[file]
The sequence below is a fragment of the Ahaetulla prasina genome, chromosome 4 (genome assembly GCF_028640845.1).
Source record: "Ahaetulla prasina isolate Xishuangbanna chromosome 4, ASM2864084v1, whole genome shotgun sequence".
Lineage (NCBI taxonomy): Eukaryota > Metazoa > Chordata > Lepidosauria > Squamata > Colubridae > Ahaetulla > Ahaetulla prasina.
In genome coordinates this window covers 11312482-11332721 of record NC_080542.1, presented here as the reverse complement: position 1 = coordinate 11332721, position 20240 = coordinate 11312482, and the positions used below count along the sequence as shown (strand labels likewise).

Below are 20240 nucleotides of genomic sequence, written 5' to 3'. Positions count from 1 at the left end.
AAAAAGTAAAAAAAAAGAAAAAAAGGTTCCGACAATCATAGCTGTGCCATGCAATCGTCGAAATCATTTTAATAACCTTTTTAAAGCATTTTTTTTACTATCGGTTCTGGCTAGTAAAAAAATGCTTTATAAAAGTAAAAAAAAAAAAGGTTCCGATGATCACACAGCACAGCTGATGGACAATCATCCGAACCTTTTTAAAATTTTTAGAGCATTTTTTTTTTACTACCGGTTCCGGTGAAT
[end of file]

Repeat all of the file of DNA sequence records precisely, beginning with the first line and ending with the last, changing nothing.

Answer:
The sequence below is a fragment of the Ahaetulla prasina genome, chromosome 4 (genome assembly GCF_028640845.1).
Source record: "Ahaetulla prasina isolate Xishuangbanna chromosome 4, ASM2864084v1, whole genome shotgun sequence".
Lineage (NCBI taxonomy): Eukaryota > Metazoa > Chordata > Lepidosauria > Squamata > Colubridae > Ahaetulla > Ahaetulla prasina.
In genome coordinates this window covers 11312482-11332721 of record NC_080542.1, presented here as the reverse complement: position 1 = coordinate 11332721, position 20240 = coordinate 11312482, and the positions used below count along the sequence as shown (strand labels likewise).

Below are 20240 nucleotides of genomic sequence, written 5' to 3'. Positions count from 1 at the left end.
AAAAAGTAAAAAAAAAGAAAAAAAGGTTCCGACAATCATAGCTGTGCCATGCAATCGTCGAAATCATTTTAATAACCTTTTTAAAGCATTTTTTTTACTATCGGTTCTGGCTAGTAAAAAAATGCTTTATAAAAGTAAAAAAAAAAAAGGTTCCGATGATCACACAGCACAGCTGATGGACAATCATCCGAACCTTTTTAAAATTTTTAGAGCATTTTTTTTTTACTACCGGTTCCGGTGAAT